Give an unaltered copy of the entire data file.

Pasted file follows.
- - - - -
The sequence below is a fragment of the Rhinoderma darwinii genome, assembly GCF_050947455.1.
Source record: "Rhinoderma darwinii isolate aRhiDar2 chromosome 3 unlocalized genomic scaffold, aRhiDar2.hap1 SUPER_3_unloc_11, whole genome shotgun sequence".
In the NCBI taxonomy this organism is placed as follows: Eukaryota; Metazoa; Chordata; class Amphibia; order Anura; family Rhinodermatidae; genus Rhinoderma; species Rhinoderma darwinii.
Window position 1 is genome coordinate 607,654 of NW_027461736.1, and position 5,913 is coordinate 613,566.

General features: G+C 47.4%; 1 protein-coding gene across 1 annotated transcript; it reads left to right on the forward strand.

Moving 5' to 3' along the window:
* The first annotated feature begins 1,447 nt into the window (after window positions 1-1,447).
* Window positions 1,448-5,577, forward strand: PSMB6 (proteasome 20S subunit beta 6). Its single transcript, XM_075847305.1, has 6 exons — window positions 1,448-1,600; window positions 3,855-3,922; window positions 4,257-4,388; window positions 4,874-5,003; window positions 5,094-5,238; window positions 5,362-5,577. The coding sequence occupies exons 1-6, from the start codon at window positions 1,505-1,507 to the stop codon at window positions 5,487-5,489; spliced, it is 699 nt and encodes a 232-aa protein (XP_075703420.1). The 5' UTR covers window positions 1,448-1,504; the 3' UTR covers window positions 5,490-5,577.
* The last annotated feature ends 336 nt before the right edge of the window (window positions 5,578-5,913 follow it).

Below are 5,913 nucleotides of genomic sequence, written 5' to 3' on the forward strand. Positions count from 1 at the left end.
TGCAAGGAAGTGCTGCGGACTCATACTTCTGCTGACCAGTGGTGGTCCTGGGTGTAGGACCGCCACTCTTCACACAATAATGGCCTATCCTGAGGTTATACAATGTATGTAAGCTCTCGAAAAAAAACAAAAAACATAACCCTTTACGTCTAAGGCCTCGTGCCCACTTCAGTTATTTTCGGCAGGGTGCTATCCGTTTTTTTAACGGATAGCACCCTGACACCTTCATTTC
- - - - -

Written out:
The sequence below is a fragment of the Rhinoderma darwinii genome, assembly GCF_050947455.1.
Source record: "Rhinoderma darwinii isolate aRhiDar2 chromosome 3 unlocalized genomic scaffold, aRhiDar2.hap1 SUPER_3_unloc_11, whole genome shotgun sequence".
In the NCBI taxonomy this organism is placed as follows: Eukaryota; Metazoa; Chordata; class Amphibia; order Anura; family Rhinodermatidae; genus Rhinoderma; species Rhinoderma darwinii.
Window position 1 is genome coordinate 607,654 of NW_027461736.1, and position 5,913 is coordinate 613,566.

General features: G+C 47.4%; 1 protein-coding gene across 1 annotated transcript; it reads left to right on the forward strand.

Moving 5' to 3' along the window:
* The first annotated feature begins 1,447 nt into the window (after window positions 1-1,447).
* Window positions 1,448-5,577, forward strand: PSMB6 (proteasome 20S subunit beta 6). Its single transcript, XM_075847305.1, has 6 exons — window positions 1,448-1,600; window positions 3,855-3,922; window positions 4,257-4,388; window positions 4,874-5,003; window positions 5,094-5,238; window positions 5,362-5,577. The coding sequence occupies exons 1-6, from the start codon at window positions 1,505-1,507 to the stop codon at window positions 5,487-5,489; spliced, it is 699 nt and encodes a 232-aa protein (XP_075703420.1). The 5' UTR covers window positions 1,448-1,504; the 3' UTR covers window positions 5,490-5,577.
* The last annotated feature ends 336 nt before the right edge of the window (window positions 5,578-5,913 follow it).

Below are 5,913 nucleotides of genomic sequence, written 5' to 3' on the forward strand. Positions count from 1 at the left end.
TGCAAGGAAGTGCTGCGGACTCATACTTCTGCTGACCAGTGGTGGTCCTGGGTGTAGGACCGCCACTCTTCACACAATAATGGCCTATCCTGAGGTTATACAATGTATGTAAGCTCTCGAAAAAAAACAAAAAACATAACCCTTTACGTCTAAGGCCTCGTGCCCACTTCAGTTATTTTCGGCAGGGTGCTATCCGTTTTTTTAACGGATAGCACCCTGACACCTTCATTTC